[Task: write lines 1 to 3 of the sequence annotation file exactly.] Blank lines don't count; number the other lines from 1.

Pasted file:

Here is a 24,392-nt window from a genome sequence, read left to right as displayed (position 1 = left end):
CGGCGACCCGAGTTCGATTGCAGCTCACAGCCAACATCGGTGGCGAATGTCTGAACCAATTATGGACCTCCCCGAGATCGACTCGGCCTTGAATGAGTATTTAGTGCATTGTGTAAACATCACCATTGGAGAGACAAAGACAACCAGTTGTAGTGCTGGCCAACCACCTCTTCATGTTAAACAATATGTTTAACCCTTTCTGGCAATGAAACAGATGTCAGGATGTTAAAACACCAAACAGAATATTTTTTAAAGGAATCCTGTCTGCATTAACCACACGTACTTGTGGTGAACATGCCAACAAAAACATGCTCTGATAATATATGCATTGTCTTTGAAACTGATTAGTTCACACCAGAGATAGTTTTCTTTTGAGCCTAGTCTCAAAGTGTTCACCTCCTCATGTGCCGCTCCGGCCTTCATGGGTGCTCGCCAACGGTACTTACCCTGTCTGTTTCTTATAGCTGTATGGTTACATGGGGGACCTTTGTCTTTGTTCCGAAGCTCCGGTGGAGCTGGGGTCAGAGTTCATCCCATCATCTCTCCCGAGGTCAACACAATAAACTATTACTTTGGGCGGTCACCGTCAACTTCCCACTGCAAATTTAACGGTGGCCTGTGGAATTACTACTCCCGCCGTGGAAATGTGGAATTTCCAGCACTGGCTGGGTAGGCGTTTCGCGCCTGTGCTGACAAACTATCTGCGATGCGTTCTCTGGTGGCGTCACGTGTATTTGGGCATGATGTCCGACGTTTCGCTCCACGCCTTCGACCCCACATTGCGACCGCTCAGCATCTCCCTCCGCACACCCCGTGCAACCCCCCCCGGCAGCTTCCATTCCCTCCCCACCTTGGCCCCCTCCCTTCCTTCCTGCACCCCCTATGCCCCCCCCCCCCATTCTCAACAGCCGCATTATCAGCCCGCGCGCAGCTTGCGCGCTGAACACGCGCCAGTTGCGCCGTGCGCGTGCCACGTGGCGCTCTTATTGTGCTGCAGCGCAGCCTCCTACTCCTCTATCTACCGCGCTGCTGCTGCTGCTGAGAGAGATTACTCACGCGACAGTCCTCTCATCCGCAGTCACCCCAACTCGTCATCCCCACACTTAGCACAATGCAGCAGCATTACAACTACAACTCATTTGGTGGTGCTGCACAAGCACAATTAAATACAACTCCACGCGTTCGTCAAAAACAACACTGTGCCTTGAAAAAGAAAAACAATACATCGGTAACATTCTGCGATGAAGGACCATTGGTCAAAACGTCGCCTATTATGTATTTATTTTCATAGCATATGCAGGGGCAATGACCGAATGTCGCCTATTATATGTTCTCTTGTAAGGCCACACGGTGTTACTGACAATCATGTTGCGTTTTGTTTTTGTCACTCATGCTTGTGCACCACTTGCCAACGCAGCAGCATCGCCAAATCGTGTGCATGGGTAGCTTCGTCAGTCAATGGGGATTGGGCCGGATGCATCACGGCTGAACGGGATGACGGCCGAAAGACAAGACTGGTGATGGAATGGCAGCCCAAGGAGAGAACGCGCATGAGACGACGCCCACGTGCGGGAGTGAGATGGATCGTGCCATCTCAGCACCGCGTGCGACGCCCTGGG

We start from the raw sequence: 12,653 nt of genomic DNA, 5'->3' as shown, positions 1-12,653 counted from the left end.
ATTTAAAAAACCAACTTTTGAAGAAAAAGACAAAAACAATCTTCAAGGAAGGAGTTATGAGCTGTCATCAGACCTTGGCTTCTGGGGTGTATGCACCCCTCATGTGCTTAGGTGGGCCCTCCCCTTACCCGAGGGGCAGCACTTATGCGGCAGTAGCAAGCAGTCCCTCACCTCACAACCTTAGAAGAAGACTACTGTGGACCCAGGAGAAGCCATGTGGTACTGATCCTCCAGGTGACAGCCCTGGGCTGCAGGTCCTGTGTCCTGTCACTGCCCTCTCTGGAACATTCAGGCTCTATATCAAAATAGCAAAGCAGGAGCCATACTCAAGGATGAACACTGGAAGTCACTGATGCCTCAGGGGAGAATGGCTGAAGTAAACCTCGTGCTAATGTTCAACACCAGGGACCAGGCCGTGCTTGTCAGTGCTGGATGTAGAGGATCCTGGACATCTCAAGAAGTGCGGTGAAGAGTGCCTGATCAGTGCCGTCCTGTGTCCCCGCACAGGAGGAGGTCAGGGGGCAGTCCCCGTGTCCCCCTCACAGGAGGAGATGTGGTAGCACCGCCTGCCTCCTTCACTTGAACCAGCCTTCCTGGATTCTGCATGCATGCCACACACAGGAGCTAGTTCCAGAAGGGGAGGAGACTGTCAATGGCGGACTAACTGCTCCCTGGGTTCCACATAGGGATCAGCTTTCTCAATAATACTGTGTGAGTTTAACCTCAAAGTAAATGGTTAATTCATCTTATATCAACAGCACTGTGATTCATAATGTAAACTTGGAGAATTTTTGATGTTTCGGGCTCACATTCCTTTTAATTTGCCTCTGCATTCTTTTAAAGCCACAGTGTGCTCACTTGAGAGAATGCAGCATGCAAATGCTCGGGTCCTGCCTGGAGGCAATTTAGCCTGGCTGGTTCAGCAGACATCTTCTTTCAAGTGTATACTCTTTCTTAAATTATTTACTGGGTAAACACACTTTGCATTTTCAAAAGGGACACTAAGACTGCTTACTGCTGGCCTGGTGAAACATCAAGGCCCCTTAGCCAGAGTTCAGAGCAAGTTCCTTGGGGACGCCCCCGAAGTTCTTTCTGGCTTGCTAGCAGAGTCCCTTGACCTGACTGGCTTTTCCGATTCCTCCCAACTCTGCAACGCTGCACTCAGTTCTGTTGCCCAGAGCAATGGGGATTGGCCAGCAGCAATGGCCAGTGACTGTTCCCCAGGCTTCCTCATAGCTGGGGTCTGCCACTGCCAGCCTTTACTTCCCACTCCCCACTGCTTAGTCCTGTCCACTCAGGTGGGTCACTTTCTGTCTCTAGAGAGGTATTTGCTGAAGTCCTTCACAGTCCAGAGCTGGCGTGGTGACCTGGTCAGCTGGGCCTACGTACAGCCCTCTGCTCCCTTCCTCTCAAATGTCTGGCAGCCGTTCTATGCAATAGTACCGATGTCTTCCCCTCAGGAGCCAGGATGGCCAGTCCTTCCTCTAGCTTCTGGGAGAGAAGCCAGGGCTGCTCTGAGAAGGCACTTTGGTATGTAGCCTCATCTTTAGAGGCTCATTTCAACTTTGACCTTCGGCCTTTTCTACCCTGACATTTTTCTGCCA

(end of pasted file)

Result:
Here is a 24,392-nt window from a genome sequence, read left to right as displayed (position 1 = left end):
CGGCGACCCGAGTTCGATTGCAGCTCACAGCCAACATCGGTGGCGAATGTCTGAACCAATTATGGACCTCCCCGAGATCGACTCGGCCTTGAATGAGTATTTAGTGCATTGTGTAAACATCACCATTGGAGAGACAAAGACAACCAGTTGTAGTGCTGGCCAACCACCTCTTCATGTTAAACAATATGTTTAACCCTTTCTGGCAATGAAACAGATGTCAGGATGTTAAAACACCAAACAGAATATTTTTTAAAGGAATCCTGTCTGCATTAACCACACGTACTTGTGGTGAACATGCCAACAAAAACATGCTCTGATAATATATGCATTGTCTTTGAAACTGATTAGTTCACACCAGAGATAGTTTTCTTTTGAGCCTAGTCTCAAAGTGTTCACCTCCTCATGTGCCGCTCCGGCCTTCATGGGTGCTCGCCAACGGTACTTACCCTGTCTGTTTCTTATAGCTGTATGGTTACATGGGGGACCTTTGTCTTTGTTCCGAAGCTCCGGTGGAGCTGGGGTCAGAGTTCATCCCATCATCTCTCCCGAGGTCAACACAATAAACTATTACTTTGGGCGGTCACCGTCAACTTCCCACTGCAAATTTAACGGTGGCCTGTGGAATTACTACTCCCGCCGTGGAAATGTGGAATTTCCAGCACTGGCTGGGTAGGCGTTTCGCGCCTGTGCTGACAAACTATCTGCGATGCGTTCTCTGGTGGCGTCACGTGTATTTGGGCATGATGTCCGACGTTTCGCTCCACGCCTTCGACCCCACATTGCGACCGCTCAGCATCTCCCTCCGCACACCCCGTGCAACCCCCCCCGGCAGCTTCCATTCCCTCCCCACCTTGGCCCCCTCCCTTCCTTCCTGCACCCCCTATGCCCCCCCCCCCCATTCTCAACAGCCGCATTATCAGCCCGCGCGCAGCTTGCGCGCTGAACACGCGCCAGTTGCGCCGTGCGCGTGCCACGTGGCGCTCTTATTGTGCTGCAGCGCAGCCTCCTACTCCTCTATCTACCGCGCTGCTGCTGCTGCTGAGAGAGATTACTCACGCGACAGTCCTCTCATCCGCAGTCACCCCAACTCGTCATCCCCACACTTAGCACAATGCAGCAGCATTACAACTACAACTCATTTGGTGGTGCTGCACAAGCACAATTAAATACAACTCCACGCGTTCGTCAAAAACAACACTGTGCCTTGAAAAAGAAAAACAATACATCGGTAACATTCTGCGATGAAGGACCATTGGTCAAAACGTCGCCTATTATGTATTTATTTTCATAGCATATGCAGGGGCAATGACCGAATGTCGCCTATTATATGTTCTCTTGTAAGGCCACACGGTGTTACTGACAATCATGTTGCGTTTTGTTTTTGTCACTCATGCTTGTGCACCACTTGCCAACGCAGCAGCATCGCCAAATCGTGTGCATGGGTAGCTTCGTCAGTCAATGGGGATTGGGCCGGATGCATCACGGCTGAACGGGATGACGGCCGAAAGACAAGACTGGTGATGGAATGGCAGCCCAAGGAGAGAACGCGCATGAGACGACGCCCACGTGCGGGAGTGAGATGGATCGTGCCATCTCAGCACCGCGTGCGACGCCCTGGG

We start from the raw sequence: 12,653 nt of genomic DNA, 5'->3' as shown, positions 1-12,653 counted from the left end.